The XGIMI Halo+ is easy to set up and delivers superbly clear pictures but colour rendering and motion smoothing won't suit everyone
- Fantastic 1080p clarity
- Effective auto-focus and alignment
- Built-in Android TV
- Over-zealous motion smoothing
- Colours lack depth
- Netflix won’t run without a workaround
With the original Halo projector, XGIMI set out to rewrite the rules for portable projectors, combining Full HD 1080p resolution with a bright 800 ANSI lumens lamp. At a time when most portables stopped at 720p and were 500 lumens, this was genuinely exciting.
With Anker’s Nebula Solar and Viewsonic’s M2, there are now other 1080p options out there, but XGIMI is back with a new, improved Halo, the Halo+. Here, the brightness gets an upgrade to 900 ANSI lumens, while new intelligent screen adaptation and alignment tech makes the projector easier to set up. Throw in an integrated Harman Kardon 5W sound system and updated Google Android TV software, and there’s potential for a portable projector that raises the bar once again.
XGIMI Halo+ review: What do you get for the money?
This is a 1080p DLP projector with a 900 lumens LED lamp, complete with built-in stereo sound and Google Android TV 10. With the latter installed, you don’t need any streaming sticks or other sources to watch your favourite streaming services, as the apps and capabilities come bundled in. Nor do you need a mains socket, as the 59Whr Lithium Ion battery will keep it running for two hours without.
The projector comes with a sleek remote control, complete with a microphone and Google Assistant support, and there’s an HDMI 2.0 port on the rear to connect a games console or a Blu-ray player. It even has a dedicated low-latency game mode.
XGIMI makes some bold claims about the Halo+’s capabilities, including HDR10 support, smart auto-focusing and screen alignment with auto-keystone correction, plus DTS and Dolby Audio sound. What’s more, with a 1.2:1 throw ratio, you can expect a 60in picture from 2.6m away or a 120in picture from 3.19m. In fact, it supports screen sizes of up to 200in. The LED lamp should last for up to 30,000 hours, so you should be good for a decade or more of use.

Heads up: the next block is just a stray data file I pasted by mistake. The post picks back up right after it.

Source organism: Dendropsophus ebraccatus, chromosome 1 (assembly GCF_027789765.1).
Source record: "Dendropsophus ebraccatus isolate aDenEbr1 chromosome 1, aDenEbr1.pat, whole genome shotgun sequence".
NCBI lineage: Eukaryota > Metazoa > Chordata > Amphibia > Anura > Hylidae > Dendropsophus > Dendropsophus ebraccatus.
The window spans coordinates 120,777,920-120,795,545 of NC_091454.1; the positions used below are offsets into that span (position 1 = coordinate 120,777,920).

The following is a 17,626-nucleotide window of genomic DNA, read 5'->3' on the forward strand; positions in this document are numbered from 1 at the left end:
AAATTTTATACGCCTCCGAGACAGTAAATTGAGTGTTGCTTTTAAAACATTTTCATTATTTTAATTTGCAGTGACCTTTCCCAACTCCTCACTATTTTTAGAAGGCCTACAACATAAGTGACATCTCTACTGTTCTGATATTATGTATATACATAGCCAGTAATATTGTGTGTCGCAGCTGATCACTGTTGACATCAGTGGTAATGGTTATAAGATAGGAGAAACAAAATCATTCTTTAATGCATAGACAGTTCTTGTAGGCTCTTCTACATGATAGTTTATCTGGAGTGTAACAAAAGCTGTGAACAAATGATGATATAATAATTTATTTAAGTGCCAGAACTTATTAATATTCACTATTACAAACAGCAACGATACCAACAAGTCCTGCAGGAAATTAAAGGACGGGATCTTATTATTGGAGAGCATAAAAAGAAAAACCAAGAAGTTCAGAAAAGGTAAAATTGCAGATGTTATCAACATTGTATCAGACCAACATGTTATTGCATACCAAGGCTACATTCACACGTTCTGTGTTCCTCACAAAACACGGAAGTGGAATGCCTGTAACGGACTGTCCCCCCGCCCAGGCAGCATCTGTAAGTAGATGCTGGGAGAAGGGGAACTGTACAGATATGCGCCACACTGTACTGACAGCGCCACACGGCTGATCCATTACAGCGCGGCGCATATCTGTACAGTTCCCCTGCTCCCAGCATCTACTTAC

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XGIMI Halo+ review: What does it do well?
First of all, it’s really easy to set up. Plonk it on a table or suitable surface at the appropriate distance from your screen and it will pretty much configure itself to deliver a good picture, regardless of height or angle. You may have to do a little fine tuning with the manual controls afterwards but through several temporary setups we had the Halo+ up and running in a few minutes with the absolute minimum of fuss. This is great news if you don’t have a dedicated home cinema space and want something you can set up for an evening’s viewing in a jiffy.
The same goes for the software setup. If you use an Android phone you can simply set your projector up from the Google app, with relevant apps (although not the login details) syncing over. If you have to do things manually, the process isn’t a whole lot more difficult, and adding more apps is easy from the Google Play store. I had Google TV, Amazon Prime Video, Stadia game streaming and Disney+ ready for action within ten minutes of getting the projector set-up.
The Google Assistant works well for simple search and playback of content across streaming services, and the remote control and menus are easy to use. A dedicated Settings button opens up more options than you’ll find inside Android TV’s Settings menu. There’s also Chromecast functionality for streaming photos and video directly from a phone, tablet or browser.
Picture quality is – up to a point – superb for a portable projector. In fact, I don’t think I’ve looked at a projector in this class that can beat the Halo+ for image clarity. Watch 4K streaming services and sources and you might swear that there’s more detail and texture than you’d expect on a 1080p display, which is good news when you’re blowing up a full HD picture to fill a 100in screen. Colours are vibrant and, with a little tweaking, most material looks good.